Building an XCR CX/Gravel

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DHG01
Posts: 487
Joined: Thu Sep 24, 2020 7:14 pm
Location: Madrid

by DHG01

Build completed. Very, very pleased with the work of Pablo from BBloque and the paint job from Dani Rakhor. The quality of weld (with silver) is stunning. Paint job impecable.

I have one scale saying 7.6 and another 7.8kg. I am ok with the weight; I'll shave 100 grams with a different cassette and probably about 300 grams with the 2.2 SES on road version.

Test ride tomorrow.


*****
I am building a new ciclo cross/light gravel bike. To be used on the many unpaved roads and paths near where I live.

I would like it to be light; or lightish, given some of the builds in this forum. I think I am aiming for 8 kg.
I try to choose components carefully; whilst I like them to be good, I am not too picky and try to keep budget under control. I do not have super builds, but I do like having several bikes to choose from.

I like the liveliness and simplicity of rim based bikes; and this one is meant for non rainy days.

My 7.3 kg BMC CX01 works fine; carbon compliance, stiffness and lower weight. Done, great job; now let’s focus on metals.

I was thinking of something nice in Spirit or perhaps titanium.

I then met Pablo from BBloque, and we realized we were both in the mood for XCR.
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DHG01
Posts: 487
Joined: Thu Sep 24, 2020 7:14 pm
Location: Madrid

by DHG01

I had actually been thinking of a canti bike for some time. And there is a bit of background to the story.
In summer 2019 I got a great offer from someone I know and trust for a Ritchey SwissCross, so that triggered the build.

Nice looking, simple and very compliant. It had good components and handled well (as you would expect from the gentleman with the mustache.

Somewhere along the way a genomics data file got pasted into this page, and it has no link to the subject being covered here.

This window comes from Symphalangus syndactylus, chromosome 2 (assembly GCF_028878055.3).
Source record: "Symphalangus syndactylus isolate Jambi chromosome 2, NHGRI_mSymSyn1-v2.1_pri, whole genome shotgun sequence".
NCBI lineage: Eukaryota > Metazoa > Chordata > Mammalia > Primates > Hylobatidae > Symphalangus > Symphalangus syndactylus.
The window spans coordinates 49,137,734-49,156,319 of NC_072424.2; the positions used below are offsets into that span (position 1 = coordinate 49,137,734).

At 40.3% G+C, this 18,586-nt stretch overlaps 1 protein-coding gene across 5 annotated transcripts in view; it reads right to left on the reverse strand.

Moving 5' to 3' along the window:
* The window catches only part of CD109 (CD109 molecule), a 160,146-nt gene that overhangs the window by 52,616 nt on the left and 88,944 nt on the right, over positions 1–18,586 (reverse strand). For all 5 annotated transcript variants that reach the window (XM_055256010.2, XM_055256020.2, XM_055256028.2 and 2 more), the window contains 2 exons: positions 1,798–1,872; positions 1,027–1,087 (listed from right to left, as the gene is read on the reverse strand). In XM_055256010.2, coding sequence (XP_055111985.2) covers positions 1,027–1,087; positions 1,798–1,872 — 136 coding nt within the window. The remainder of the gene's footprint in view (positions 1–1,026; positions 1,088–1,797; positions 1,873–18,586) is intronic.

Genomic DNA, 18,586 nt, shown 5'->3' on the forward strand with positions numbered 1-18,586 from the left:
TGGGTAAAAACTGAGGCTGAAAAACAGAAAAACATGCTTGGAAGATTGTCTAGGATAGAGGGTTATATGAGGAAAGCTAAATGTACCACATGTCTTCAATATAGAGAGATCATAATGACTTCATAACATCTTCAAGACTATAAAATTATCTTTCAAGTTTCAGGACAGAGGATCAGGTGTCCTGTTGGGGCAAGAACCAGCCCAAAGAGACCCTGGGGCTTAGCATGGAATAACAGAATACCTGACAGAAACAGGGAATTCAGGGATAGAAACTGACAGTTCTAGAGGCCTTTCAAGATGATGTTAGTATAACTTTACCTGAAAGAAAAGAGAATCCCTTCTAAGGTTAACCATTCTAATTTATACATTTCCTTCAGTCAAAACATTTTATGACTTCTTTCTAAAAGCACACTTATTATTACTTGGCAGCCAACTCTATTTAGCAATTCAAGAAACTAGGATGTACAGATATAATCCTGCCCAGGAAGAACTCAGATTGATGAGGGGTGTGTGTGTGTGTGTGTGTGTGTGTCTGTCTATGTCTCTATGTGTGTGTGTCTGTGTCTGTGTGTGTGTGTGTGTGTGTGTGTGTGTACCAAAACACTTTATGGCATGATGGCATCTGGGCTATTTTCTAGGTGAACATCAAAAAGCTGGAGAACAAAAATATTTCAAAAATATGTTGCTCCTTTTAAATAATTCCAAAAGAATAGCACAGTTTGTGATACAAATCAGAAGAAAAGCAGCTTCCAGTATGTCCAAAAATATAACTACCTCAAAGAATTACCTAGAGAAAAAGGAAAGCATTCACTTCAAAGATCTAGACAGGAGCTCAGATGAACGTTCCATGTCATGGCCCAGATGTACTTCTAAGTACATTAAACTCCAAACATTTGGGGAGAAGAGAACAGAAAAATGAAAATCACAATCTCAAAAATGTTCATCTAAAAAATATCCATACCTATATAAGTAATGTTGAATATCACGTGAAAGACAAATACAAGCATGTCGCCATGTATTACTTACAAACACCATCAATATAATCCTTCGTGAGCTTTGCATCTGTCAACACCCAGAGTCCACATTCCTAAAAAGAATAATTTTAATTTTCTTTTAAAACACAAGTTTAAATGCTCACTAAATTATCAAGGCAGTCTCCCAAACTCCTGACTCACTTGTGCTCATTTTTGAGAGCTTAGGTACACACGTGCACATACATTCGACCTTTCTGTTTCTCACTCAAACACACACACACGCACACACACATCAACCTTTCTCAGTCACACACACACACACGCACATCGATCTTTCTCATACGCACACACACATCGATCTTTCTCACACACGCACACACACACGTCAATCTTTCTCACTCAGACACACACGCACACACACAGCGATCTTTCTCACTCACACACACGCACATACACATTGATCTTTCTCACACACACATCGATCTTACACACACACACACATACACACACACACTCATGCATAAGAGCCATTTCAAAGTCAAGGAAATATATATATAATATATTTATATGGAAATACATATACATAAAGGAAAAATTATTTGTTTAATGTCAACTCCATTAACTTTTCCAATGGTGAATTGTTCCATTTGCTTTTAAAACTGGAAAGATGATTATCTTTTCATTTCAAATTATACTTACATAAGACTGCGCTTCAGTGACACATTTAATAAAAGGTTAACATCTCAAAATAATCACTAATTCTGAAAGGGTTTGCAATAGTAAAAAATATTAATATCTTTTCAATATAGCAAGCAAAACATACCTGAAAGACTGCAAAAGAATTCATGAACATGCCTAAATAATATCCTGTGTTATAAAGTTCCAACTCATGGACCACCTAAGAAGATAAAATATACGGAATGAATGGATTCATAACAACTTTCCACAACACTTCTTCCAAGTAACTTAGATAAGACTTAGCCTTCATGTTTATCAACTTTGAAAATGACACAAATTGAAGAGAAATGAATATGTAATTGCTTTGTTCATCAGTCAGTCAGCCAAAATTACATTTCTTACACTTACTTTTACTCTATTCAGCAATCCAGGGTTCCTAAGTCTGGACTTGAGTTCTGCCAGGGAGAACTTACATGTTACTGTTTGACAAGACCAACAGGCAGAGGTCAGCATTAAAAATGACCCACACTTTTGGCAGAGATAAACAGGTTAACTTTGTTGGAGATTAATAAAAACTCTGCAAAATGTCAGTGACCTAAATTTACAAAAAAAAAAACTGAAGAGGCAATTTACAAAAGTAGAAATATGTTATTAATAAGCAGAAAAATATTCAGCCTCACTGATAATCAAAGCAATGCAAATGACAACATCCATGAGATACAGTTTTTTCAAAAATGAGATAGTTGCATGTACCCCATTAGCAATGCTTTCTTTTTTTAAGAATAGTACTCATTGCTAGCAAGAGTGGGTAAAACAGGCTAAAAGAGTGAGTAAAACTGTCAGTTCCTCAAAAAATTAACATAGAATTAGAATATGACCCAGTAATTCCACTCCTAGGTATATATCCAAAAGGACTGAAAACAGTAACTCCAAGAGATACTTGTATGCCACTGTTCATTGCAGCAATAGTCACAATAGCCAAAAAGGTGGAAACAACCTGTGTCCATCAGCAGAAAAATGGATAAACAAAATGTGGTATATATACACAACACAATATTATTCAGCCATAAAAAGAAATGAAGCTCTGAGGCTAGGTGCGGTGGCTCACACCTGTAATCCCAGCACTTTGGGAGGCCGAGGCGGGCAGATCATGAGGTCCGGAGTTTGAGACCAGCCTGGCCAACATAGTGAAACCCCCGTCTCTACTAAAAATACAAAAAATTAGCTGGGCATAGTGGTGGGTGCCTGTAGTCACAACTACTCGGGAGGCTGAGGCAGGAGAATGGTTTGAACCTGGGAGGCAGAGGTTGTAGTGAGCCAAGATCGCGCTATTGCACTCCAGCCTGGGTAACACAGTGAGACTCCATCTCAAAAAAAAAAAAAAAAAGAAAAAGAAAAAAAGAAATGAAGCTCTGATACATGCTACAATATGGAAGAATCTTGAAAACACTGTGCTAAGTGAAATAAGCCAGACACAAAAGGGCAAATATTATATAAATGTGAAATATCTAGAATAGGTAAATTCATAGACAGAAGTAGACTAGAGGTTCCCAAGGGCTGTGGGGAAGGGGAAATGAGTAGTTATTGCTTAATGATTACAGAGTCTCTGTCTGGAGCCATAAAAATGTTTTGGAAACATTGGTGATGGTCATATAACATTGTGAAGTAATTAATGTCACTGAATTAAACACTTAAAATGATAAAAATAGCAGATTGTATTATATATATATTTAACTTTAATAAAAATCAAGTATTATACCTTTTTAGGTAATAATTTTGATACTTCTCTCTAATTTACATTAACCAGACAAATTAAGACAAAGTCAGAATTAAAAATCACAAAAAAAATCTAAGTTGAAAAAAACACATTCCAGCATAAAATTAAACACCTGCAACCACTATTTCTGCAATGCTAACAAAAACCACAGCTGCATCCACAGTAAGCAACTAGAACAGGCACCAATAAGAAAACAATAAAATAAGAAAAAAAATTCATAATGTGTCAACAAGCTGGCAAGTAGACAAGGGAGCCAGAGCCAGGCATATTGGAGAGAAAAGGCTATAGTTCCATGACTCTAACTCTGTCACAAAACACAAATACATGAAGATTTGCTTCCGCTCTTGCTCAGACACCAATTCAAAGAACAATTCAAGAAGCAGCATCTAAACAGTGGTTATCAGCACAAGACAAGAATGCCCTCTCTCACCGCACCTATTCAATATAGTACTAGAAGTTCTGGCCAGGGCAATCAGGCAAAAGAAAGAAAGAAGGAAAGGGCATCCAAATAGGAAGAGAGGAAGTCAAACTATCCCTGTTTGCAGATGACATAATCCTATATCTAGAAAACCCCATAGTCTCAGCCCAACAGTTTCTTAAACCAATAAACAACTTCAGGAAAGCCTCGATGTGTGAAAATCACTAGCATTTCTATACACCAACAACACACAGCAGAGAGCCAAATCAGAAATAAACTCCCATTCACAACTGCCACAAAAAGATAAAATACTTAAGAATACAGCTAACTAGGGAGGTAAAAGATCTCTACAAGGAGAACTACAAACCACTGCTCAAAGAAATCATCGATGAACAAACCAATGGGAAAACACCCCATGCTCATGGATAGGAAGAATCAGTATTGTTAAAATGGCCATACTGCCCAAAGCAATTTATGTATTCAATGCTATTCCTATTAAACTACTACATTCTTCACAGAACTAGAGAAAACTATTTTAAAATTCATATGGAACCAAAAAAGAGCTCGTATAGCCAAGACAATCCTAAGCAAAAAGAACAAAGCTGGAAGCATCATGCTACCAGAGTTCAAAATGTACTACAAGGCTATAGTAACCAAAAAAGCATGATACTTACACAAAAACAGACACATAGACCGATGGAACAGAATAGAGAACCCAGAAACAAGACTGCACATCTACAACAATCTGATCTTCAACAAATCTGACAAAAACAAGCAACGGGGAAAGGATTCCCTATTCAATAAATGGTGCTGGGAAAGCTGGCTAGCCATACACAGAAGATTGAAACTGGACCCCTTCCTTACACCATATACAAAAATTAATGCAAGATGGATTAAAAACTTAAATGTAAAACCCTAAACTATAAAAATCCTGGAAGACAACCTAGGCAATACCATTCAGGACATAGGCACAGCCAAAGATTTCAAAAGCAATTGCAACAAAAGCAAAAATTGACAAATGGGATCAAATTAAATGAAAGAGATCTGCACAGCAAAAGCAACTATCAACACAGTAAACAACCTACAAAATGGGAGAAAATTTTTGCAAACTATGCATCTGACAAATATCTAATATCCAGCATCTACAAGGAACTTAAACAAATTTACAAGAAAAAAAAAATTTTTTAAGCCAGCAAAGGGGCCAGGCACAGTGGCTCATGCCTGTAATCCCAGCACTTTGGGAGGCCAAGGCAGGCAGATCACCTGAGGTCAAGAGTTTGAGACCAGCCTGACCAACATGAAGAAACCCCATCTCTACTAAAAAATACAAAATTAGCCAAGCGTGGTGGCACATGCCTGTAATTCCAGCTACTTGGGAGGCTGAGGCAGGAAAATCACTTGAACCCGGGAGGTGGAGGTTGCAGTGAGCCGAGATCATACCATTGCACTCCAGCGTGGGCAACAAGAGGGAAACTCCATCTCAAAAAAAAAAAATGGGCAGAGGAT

I found good offers for new Red components (shifters and crank). I like mechanical, so groupset decided.

Braking on the 3T T35 could embarras any of my discs. So that would be the wheelset to use (the Standert got some Schmolkes in exchange).

It was lightish at 8.1 kg.
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Last edited by DHG01 on Sun Oct 11, 2020 9:48 pm, edited 1 time in total.

by Weenie


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DHG01
Posts: 487
Joined: Thu Sep 24, 2020 7:14 pm
Location: Madrid

by DHG01

On a nice, coolish February morning, I went out to ride like a Jedi on a single track.

A tree moved into my way.

"Damn....that hurt!!!!" said the top tube.
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Last edited by DHG01 on Sun Oct 11, 2020 9:48 pm, edited 1 time in total.

DHG01
Posts: 487
Joined: Thu Sep 24, 2020 7:14 pm
Location: Madrid

by DHG01

After the corresponding mourning, I called Dani.

Dani Rakhor turned my 17 logo BMC into something a lot more discrete and a lot better looking.

Dani, dude, I crashed. It was new, components are still good; ouch it hurts, etc.

You paint for a lot of the builders....

So I got some advice.
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jbaillie
Posts: 677
Joined: Thu Nov 01, 2012 4:17 pm

by jbaillie

TRP CX9's on the Ritchey, no? How'd you like them?
Real pity about the frame, amazing damage to walk away from though. Looking forward to the new project.

DHG01
Posts: 487
Joined: Thu Sep 24, 2020 7:14 pm
Location: Madrid

by DHG01

jbaillie wrote:
Sun Oct 11, 2020 6:36 pm
TRP CX9's on the Ritchey, no? How'd you like them?